Past drug offenses may deny students aid
When UA students fill out a financial aid form next year, a new question will be included that could affect their eligibility for money.
"If you have never been convicted of any illegal drug offense, enter '1' in the box," the new question states.
The U.S. Department of Education passed a new regulation effective July 1, 2000 that will make students ineligible for federal aid if they have been convicted of a drug offense.
"If you answer anything other than '1' in this box, you're going to get a form back to you from the Department of Education asking you about your conviction," said John Nametz, director of University of Arizona Student Financial Aid.
"That form I have not seen, but presumably it will work step by step to determine whether it's a conviction and where it stops you from getting aid or if it does," he said.
The new regulations make students ineligible to receive Pell Grants, student loans and other common types of federal aid if the student has been convicted of an offense involving the possession or sale of illegal drugs.
If a student has been convicted of drug possession, the student will be ineligible for aid for one year after the date of conviction.
If the student has two convictions for possession, the student will be ineligible for two years and if the student has more than two convictions then they will be ineligible indefinitely.
The law will also affect students convicted of selling drugs.
Students convicted of selling drugs will be ineligible for aid for two years. Those with more than one conviction of selling drugs will be denied indefinitely.
A conviction that was reversed, set aside or removed from the student's record, as well as all juvenile convictions will not work against students.
Nametz said that as of now, the UA does not plan on verifying the information regarding drug convictions provided by students.
"As far as I know, this is totally self-reporting," Nametz said. "From what I can understand, there is no national clearing house of drug convictions."
But Nametz advises students against lying on the application.
"My advice is not going to be to lie on this because you know one year of financial aid missing is nothing compared to some kind of federal conviction for fraud on your application," Nametz said. "We're not going to be involved on checking students on that, but I wouldn't take that kind of chance."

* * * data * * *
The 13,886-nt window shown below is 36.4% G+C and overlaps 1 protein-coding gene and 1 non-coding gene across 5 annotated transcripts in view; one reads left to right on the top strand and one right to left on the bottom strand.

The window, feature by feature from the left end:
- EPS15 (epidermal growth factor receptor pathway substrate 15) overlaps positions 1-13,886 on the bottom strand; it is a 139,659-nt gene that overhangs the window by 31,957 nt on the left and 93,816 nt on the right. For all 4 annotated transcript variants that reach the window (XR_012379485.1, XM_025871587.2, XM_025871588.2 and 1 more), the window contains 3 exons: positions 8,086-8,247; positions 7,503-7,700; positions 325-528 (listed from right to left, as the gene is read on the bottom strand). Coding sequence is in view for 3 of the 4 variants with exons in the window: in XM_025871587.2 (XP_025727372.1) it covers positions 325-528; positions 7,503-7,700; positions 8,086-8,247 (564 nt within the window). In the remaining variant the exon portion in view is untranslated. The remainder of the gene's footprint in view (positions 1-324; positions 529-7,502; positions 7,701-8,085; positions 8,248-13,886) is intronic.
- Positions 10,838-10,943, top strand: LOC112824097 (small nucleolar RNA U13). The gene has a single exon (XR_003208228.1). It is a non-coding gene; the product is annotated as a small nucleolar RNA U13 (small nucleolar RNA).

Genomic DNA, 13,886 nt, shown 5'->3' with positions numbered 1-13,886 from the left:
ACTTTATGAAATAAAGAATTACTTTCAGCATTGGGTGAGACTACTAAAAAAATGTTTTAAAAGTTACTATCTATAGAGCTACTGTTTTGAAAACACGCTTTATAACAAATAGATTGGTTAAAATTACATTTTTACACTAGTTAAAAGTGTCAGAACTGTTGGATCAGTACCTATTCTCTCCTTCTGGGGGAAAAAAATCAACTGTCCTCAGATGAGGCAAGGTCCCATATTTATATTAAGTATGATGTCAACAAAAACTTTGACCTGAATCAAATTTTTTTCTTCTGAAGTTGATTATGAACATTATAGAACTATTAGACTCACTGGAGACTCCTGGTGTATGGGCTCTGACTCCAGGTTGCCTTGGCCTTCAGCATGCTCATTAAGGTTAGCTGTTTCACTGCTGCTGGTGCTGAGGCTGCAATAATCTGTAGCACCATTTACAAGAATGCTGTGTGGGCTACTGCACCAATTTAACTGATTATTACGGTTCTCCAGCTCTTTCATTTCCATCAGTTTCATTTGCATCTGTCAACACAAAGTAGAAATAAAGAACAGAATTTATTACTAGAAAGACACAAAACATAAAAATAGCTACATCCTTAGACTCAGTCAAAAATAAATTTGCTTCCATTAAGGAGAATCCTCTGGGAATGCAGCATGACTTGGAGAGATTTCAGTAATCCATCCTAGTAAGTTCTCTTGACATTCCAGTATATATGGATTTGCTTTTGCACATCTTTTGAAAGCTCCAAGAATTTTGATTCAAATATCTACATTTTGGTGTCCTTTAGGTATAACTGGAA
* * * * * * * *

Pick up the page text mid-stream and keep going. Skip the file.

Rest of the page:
Students may regain financial aid eligibility by successfully completing a drug rehabilitation program.
"As soon as the student completes (the program) they will receive a certificate from the Department of Education," Nametz said. "The student can bring in the certificate and say 'I completed the rehabilitation program, and you can consider me eligible,' and we can use that."
UA Assistant Dean of Students Veda Hunn said university officials are still trying to determine how the law will affect students and what it means for the university.
"My office does not handle criminal cases, and I don't have financial aid records," Hunn said. "There's not a process put in place. It's not clear who's supposed to enforce (the law)."
Nametz said the Department of Education will enforce the law, not the UA financial aid office.
"We're not an enforcement organization here, we're here to give money to students," he said.
Nametz said he thinks drug use among students might decline because of the new application process.
"I think it might because people can be afraid of (the law), because it's real, it's going to be tracked," Nametz said. "I think it may keep students from using (drugs). Yes, I think it might, but that's just a personal opinion."
Keoni Derenne, a communication junior, said he thinks the new financial aid regulations are fair.
"Why should the school be giving money to people who are doing things illegally anyway when they could maybe find someone else who's got better qualifications and is a better person and will actually use that money for their own benefit?" he said.